‘Zero Carbon Australia – Stationary Energy Plan’ – Critique
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Edit: Here are some media-suitable ‘sound bytes’ from the critique, prepared by Martin. Obviously, please read the whole critique below to understand the context:
- They assume we will be using less than half the energy by 2020 than we do today without any damage to the economy. This flies in the face of 200 years of history.
- They have seriously underestimated the cost and timescale required to implement the plan.
- For $8 a week extra on your electricity bill, you will give up all domestic plane travel, all your bus trips and you must all take half your journeys by electrified trains.
- They even suggest that all you two car families cut back to just one electric car.
- You better stock up on candles because you can certainly expect more blackouts and brownouts.
- Addressing these drawbacks could add over $50 a week to your power bill not the $8 promised by BZE. That’s over $2,600 per year for the average household.
This document provides a critique of the ‘Zero Carbon Australia – Stationary Energy Plan’  (referred to as the Plan in this document) prepared by Beyond Zero Emissions (BZE). We looked at the total electricity demand required, the total electricity generating capacity needed to meet that demand and the total capital cost of installing that generating capacity. We did not review the suitability of the technologies proposed. We briefly considered the timeline for installing the capacity by 2020 but have not critiqued this part of the Plan in detail.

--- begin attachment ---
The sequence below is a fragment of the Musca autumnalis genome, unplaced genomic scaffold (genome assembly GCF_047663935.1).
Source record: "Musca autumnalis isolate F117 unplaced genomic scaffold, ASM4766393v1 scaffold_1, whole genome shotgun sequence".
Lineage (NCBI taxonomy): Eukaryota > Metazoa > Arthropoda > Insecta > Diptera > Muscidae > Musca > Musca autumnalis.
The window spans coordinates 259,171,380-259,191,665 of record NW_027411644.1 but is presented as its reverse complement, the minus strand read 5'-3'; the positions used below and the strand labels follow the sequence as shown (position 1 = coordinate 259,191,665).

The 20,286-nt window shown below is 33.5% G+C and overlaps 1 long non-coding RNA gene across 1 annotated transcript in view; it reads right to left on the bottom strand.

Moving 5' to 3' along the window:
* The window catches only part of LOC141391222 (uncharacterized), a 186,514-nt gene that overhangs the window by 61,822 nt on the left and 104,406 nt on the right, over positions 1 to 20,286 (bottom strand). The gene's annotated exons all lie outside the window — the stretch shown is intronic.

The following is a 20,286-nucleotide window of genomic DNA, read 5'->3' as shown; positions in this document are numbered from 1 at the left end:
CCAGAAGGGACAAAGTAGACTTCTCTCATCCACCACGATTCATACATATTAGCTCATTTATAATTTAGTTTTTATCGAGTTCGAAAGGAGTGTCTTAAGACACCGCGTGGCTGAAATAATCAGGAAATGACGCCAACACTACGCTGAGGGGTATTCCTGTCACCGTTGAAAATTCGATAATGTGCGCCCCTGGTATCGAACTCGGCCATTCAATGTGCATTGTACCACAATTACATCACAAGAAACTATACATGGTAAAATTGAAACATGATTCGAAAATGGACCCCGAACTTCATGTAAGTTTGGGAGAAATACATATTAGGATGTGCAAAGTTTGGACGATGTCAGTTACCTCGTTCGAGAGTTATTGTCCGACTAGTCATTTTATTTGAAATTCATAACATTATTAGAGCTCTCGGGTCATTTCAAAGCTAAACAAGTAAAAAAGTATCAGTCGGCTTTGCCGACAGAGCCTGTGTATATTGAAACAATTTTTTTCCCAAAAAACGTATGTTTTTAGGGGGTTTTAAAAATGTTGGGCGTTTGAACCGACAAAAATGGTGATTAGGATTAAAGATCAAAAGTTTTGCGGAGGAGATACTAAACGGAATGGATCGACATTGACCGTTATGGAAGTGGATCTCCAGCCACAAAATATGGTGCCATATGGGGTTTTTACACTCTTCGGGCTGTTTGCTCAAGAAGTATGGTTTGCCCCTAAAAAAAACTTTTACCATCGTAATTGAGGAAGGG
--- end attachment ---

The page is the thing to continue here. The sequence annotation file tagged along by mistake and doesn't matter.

In reviewing the total energy demand, we referred to the assumptions made in the Plan and compared them to the Australian Bureau of Agricultural and Resource Economics (ABARE) report on Australian energy projections to 2029-30 . The key Plan assumptions we questioned were the use of 2008 energy data as the benchmark for 2020, the transfer of close to half the current road transport to electrified rail and transfer of all domestic air travel and shipping to rail which could have a devastating impact on the economy. In the Plan, total energy demand was reduced by 63% below ABARE’s assessment. We recalculated the energy demand for 2020 without these particular assumptions. Our recalculation increased electricity demand by 38% above the demand proposed in the Plan.
We next turned our minds to the amount of generator capacity needed to meet our recalculated electricity demand. We assumed that the existing electricity network customers would require the same level of network reliability as now. At best the solar thermal plants would have the same reliability and availability of the existing coal fleet so the network operators would at least require a similar proportion of reserve margin capacity as in the existing networks. We kept the same proportion of wind energy as in the Plan (40%) and recalculated the total capacity needed to maintain the reserve margin. The total installed capacity needed increased by 65% above the proposed capacity in the Plan.